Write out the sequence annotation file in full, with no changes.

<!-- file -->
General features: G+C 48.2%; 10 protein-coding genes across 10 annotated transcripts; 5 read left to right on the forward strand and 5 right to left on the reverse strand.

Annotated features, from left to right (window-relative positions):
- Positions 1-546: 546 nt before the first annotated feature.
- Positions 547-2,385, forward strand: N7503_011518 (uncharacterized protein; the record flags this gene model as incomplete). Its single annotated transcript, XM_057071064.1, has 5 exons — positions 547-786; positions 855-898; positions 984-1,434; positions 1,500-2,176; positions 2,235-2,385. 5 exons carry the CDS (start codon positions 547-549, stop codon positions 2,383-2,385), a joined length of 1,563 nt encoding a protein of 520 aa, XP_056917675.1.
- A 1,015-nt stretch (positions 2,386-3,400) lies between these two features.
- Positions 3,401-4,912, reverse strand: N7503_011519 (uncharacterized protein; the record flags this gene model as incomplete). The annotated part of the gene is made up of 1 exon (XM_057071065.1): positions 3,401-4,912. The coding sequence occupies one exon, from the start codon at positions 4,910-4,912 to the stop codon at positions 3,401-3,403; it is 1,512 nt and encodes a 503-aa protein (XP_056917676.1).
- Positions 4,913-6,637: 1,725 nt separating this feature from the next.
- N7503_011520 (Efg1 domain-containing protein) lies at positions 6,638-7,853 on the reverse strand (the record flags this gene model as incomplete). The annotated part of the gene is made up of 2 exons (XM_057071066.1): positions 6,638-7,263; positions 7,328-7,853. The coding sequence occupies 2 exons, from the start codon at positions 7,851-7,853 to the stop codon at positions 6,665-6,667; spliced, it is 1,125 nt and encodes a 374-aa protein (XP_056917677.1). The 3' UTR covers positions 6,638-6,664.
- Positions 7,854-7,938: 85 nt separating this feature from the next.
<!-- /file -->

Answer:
General features: G+C 48.2%; 10 protein-coding genes across 10 annotated transcripts; 5 read left to right on the forward strand and 5 right to left on the reverse strand.

Annotated features, from left to right (window-relative positions):
- Positions 1-546: 546 nt before the first annotated feature.
- Positions 547-2,385, forward strand: N7503_011518 (uncharacterized protein; the record flags this gene model as incomplete). Its single annotated transcript, XM_057071064.1, has 5 exons — positions 547-786; positions 855-898; positions 984-1,434; positions 1,500-2,176; positions 2,235-2,385. 5 exons carry the CDS (start codon positions 547-549, stop codon positions 2,383-2,385), a joined length of 1,563 nt encoding a protein of 520 aa, XP_056917675.1.
- A 1,015-nt stretch (positions 2,386-3,400) lies between these two features.
- Positions 3,401-4,912, reverse strand: N7503_011519 (uncharacterized protein; the record flags this gene model as incomplete). The annotated part of the gene is made up of 1 exon (XM_057071065.1): positions 3,401-4,912. The coding sequence occupies one exon, from the start codon at positions 4,910-4,912 to the stop codon at positions 3,401-3,403; it is 1,512 nt and encodes a 503-aa protein (XP_056917676.1).
- Positions 4,913-6,637: 1,725 nt separating this feature from the next.
- N7503_011520 (Efg1 domain-containing protein) lies at positions 6,638-7,853 on the reverse strand (the record flags this gene model as incomplete). The annotated part of the gene is made up of 2 exons (XM_057071066.1): positions 6,638-7,263; positions 7,328-7,853. The coding sequence occupies 2 exons, from the start codon at positions 7,851-7,853 to the stop codon at positions 6,665-6,667; spliced, it is 1,125 nt and encodes a 374-aa protein (XP_056917677.1). The 3' UTR covers positions 6,638-6,664.
- Positions 7,854-7,938: 85 nt separating this feature from the next.